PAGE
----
When you face anxiety, talk to yourself the way a coach might talk
to a team.  ‘I know this situation is tough.  But I also know that
you've gotten through situations like this before.  This is something
you know how to do.  I’m confident you will do it well.’

Step Five: Remember that anxious thoughts and memories are
just that – thoughts and memories.  We get stuck inside our own
thoughts and memories almost like getting stuck inside an
elevator.  Like an annoying song that runs through our mind all
day, painful thoughts and memories can haunt us.  Just as
sometimes we aren’t aware of the fact that we worry or that worry is
only an emotion, sometimes we forget that annoying thoughts are
just thoughts.

Someone may have done something to us in the past.  But when
we dwell on it in the present, it isn’t the event itself that haunts us –  
it is the memory of it.  When you catch yourself getting swept up in
negative thoughts, label those thoughts for what the are.  Say,
‘That’s a negative thought.’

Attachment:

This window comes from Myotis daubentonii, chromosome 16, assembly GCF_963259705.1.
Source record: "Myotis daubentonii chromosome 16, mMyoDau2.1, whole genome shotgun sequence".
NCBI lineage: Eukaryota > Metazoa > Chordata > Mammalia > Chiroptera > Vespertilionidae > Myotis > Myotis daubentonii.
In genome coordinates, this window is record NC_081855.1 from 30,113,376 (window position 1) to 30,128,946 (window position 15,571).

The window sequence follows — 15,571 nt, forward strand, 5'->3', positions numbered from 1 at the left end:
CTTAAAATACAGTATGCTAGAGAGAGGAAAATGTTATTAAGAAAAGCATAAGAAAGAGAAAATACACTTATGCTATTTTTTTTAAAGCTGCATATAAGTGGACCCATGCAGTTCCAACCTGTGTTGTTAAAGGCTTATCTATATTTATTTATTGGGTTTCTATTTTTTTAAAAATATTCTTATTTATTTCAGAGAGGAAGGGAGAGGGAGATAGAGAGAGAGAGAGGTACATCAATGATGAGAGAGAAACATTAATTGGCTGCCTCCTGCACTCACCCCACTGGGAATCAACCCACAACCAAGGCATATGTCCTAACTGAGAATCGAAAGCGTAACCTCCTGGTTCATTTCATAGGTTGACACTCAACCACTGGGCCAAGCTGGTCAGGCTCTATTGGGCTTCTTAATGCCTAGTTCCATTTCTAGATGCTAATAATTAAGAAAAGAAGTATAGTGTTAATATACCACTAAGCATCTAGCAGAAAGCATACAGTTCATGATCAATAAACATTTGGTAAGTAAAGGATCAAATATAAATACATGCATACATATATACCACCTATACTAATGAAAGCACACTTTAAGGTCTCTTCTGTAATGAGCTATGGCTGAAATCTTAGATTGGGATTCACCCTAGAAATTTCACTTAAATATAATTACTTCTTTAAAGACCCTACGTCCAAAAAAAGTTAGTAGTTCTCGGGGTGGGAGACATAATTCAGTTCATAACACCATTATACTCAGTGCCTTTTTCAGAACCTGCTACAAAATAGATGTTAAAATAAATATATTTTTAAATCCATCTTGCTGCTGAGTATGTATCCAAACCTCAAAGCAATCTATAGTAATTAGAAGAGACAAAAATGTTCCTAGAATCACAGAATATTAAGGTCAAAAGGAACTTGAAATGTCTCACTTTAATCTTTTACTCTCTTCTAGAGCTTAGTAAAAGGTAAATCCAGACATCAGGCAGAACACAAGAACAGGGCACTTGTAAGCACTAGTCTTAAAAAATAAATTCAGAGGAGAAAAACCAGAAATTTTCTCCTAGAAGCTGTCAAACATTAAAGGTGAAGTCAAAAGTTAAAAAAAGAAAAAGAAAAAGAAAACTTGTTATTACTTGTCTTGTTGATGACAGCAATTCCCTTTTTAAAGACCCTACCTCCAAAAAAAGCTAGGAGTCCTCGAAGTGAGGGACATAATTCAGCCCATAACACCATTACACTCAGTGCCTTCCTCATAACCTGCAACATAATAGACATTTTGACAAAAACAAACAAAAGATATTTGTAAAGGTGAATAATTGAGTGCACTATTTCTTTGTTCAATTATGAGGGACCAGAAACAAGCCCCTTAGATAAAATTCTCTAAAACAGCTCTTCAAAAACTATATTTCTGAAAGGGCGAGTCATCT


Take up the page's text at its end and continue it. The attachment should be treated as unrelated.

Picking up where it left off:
You’ll find that calling these things by name reduces their power.  A
thought is just a thought.  One goes and another comes.  We may
not be able to keep a thought from coming, but we can say no to it
when it does.  We can let it go, rather than fixating on it.  We can
plant another, more positive, thought right beside it.  We can do
this as often as we need to.

Negative thoughts are like a forest fire burning one direction.  The
positive thoughts we plant beside them are like the counter-fires
the firefighters start, which blow into the main fire and knock it
down.  Anxious thoughts, anxious memories are just that – no more
and no less than thoughts and memories.  Keep them in

Step Six: Replace negative 'what ifs' with positive ones.  Some of
us are only able to imagine the worst.  What if I lose my job?  What
if we can’t make the house payment?  What if I no longer have
health insurance?  What if it’s malignant?

Yet in most circumstances the worst does not happen.  Life usually